(A repeat from Dec. 28, 2000, the year the Kimball Area Historical Society was founded).
In a 1949 appearance before the Kimball P.T.A., Mr Granville Smith, then president of the Stearns County Historical Society, called for some information about the Halfway House on old Highway 15, opposite school 37 and the "Blue Moon," where the county road crosses to Pleasant Lake. The upshot of this request has been a couple of greatly appreciated letters from Mr. James Knower of Kimball, last driver on the stage coach line that linked St. Cloud with points south. Excerpts may be of particular interest to present-day postal employees.
"The house you referred to is the original Halfway House. It got its name from being the half-way stopping place between Maine Prairie and St. Cloud for refreshments and drinks. It was managed by a Mr. Krear and served as a country store for the neighboring farmers.
"In my stage coach days, we always stopped there to water our horses. My operation of the stage between Fair Haven and St. Cloud was approximately between the years 1900 and 1903 when the stage was discontinued because of the establishment of Rural Free Delivery of mail.
"Contracts for carrying the mail on the stage route were let out on bids for a four-year period. My contract called for $550 per year for carrying the mail and free transportation for postal inspectors if and when required.
The contract also provided that the driver was entitled to the right-of-way on the road over other traffic, a provision which we never attempted to enforce, as we felt that we might need the assistance of other travelers at times, as much as they might need ours.
"The contract called for the stage to leave the Fair Haven post office at 6 a.m., and to return at 6 p.m. each of the six days a week, and no holidays recognized. Intermediate stops were made at the post office in Kimball, Maine Prairie, and Luxemburg. It was up to the postmasters to have the mail ready for dispatch as we were required to wait no longer than six minutes from time of arrival at the various offices. Bond was set and supplied in the amount of $4,000 and while we were supposed to carry a gun to protect the mail, this provision was never enforced.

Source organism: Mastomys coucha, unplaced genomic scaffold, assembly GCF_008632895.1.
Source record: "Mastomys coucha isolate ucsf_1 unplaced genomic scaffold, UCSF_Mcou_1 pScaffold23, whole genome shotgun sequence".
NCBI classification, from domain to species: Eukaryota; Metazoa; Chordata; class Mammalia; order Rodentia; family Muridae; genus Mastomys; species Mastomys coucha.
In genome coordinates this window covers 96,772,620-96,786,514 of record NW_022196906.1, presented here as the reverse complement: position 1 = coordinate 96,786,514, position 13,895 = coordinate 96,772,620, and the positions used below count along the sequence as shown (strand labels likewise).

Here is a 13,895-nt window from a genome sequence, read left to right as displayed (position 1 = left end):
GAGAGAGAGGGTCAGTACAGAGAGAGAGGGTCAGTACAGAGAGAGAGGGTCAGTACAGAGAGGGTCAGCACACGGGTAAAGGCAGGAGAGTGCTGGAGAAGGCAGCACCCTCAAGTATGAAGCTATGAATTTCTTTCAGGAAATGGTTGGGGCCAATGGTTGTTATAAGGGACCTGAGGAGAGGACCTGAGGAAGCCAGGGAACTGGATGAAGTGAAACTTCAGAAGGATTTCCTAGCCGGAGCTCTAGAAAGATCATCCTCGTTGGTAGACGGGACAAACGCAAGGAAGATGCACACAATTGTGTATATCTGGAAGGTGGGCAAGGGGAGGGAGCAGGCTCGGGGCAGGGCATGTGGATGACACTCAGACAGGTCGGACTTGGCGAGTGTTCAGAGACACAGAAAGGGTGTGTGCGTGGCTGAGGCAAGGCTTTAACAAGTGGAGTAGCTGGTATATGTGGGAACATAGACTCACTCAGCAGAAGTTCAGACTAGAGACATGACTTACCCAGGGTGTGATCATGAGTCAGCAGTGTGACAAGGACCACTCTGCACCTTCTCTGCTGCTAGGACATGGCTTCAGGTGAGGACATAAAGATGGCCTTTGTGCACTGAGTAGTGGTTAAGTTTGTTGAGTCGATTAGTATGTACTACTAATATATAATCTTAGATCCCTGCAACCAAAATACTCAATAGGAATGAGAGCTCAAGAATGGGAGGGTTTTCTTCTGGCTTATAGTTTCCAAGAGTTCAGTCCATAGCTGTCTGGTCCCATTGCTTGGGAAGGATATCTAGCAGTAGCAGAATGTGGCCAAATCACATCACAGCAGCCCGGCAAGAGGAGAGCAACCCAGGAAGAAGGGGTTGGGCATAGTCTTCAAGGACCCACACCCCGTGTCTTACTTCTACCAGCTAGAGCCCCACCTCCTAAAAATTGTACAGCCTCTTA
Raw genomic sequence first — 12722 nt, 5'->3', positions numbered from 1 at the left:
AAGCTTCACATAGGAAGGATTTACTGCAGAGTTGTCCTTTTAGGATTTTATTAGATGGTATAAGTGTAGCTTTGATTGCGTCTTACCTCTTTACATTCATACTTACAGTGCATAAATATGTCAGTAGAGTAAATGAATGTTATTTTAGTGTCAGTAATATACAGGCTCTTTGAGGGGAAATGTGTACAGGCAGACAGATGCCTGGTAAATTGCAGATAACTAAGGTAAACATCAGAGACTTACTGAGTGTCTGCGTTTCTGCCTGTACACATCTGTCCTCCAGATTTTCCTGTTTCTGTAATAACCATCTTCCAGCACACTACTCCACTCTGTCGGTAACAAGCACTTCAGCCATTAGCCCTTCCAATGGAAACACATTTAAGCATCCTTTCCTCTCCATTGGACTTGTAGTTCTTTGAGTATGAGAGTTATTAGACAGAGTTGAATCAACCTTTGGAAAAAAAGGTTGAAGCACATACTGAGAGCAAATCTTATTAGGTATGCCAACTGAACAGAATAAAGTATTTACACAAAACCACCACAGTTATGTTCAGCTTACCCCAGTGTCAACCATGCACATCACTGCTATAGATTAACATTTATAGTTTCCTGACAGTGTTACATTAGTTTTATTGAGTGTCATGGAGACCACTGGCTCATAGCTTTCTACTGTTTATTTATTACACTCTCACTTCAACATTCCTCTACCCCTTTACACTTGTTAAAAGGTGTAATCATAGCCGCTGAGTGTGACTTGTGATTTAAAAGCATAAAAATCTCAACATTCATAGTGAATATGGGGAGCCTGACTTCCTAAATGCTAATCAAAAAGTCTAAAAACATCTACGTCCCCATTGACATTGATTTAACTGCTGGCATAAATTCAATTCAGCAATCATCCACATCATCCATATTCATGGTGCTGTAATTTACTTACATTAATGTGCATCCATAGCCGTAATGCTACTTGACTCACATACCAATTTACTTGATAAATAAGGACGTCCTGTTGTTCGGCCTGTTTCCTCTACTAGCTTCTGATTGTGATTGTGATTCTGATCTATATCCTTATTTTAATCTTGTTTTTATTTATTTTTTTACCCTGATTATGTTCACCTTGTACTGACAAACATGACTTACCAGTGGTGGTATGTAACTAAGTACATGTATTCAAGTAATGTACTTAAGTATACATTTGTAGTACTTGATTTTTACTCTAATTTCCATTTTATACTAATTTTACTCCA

"Six horses were used in operating the stage, starting with a fresh team at Fair Haven in the morning. A change of teams was made at Maine Prairie. Then the return trip was started from St. Cloud with a fresh team, and another change was made at Maine Prairie, the trip being finished with the same team used in starting the trip in the morning.
"In addition to carrying the mail, passengers were also carried. The fare charged was $1 from either Fair Haven or Kimball to St. Cloud, a fare of 75¢ from Maine Prairie, and 50¢ from Luxemburg, and apportionment charges between any of these intermediate points. The stage could carry nine riders besides the driver, and an extra charge of 25¢ was made to carry a trunk.
"In addition to mail and passengers, I also made a charge of 10¢ for errands carried out in St. Cloud. Frequently I paid taxes for others and brought varied items of merchandise as requested.
The postmaster at Fair Haven during my driving days was Bert Baldwin; at Kimball Eliel Peck; at Maine Prairie D.B. Stanley; at Luxemburg Mr. Kasinski, the latter name approximate. At St. Cloud the postmaster was Harvey Weyre. When I started the route, the St. Cloud post office was on Fifth Avenue South, but during my term it was removed to its present location on Eighth and St. Germain.
"The stage did considerable passenger business for people who came by Soo Line train both from the east and west to Kimball, and then were enabled to get across to St. Cloud or to travel in the opposite direction from St. Cloud to points south. Numerous Normal School students were passengers,
"I was born and raised on a farm one mile north of Maine Prairie Corners,. My parents located on that farm in about 1866 or 1867, and I was born in 1876. As a boy, I can remember the remnants of an old cellar or pit which I was told marked the spot of the Maine Prairie Fort, but I have no recollection of the fort itself"
Text from the Tri-County News Oct. 27, 1949, the year of the Territorial Centennial.
Another early history of Kimball states that Feb. 15, 1904, the Rural Free Delivery was inaugurated from the Kimball post office with three routes. Mr. O.F. Hewitt was carrier on route number 1, Mr. Guy Moss on number 2, and Mr. J.B. Vincent on number 3. Wages were $50 per month.
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Start the new year off right: Join or renew membership in the Kimball Area Historical Society. Our fiscal year begins and ends each January; $10 gives you an individual membership, $15 gives you a family membership, $25 gives you a business membership. As you know, the responsibility for preserving historic Kimball belongs to all of us. Through your support, future generations will also have an opportunity to learn about our history and about the men and women who had the courage to risk their lives for the future.
Just imagine ... if you've seen every "History Matters" column, then you've read 262 with this one. Feb. 20, 2010, will be the next Board of Directors meeting at 10 a.m. in Kimball's Historic City Hall. Next is Tuesday, Feb. 23, for our first 2010 meeting, featuring Dean Urdahl's continuation of the Sioux Uprising and reparation that followed. His area history program of true stories are something of interest to all. Watch for details here in two weeks. Put it on your calendar.
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"A morsel of genuine history is a thing so rare as to be always valuable." - Thomas Jefferson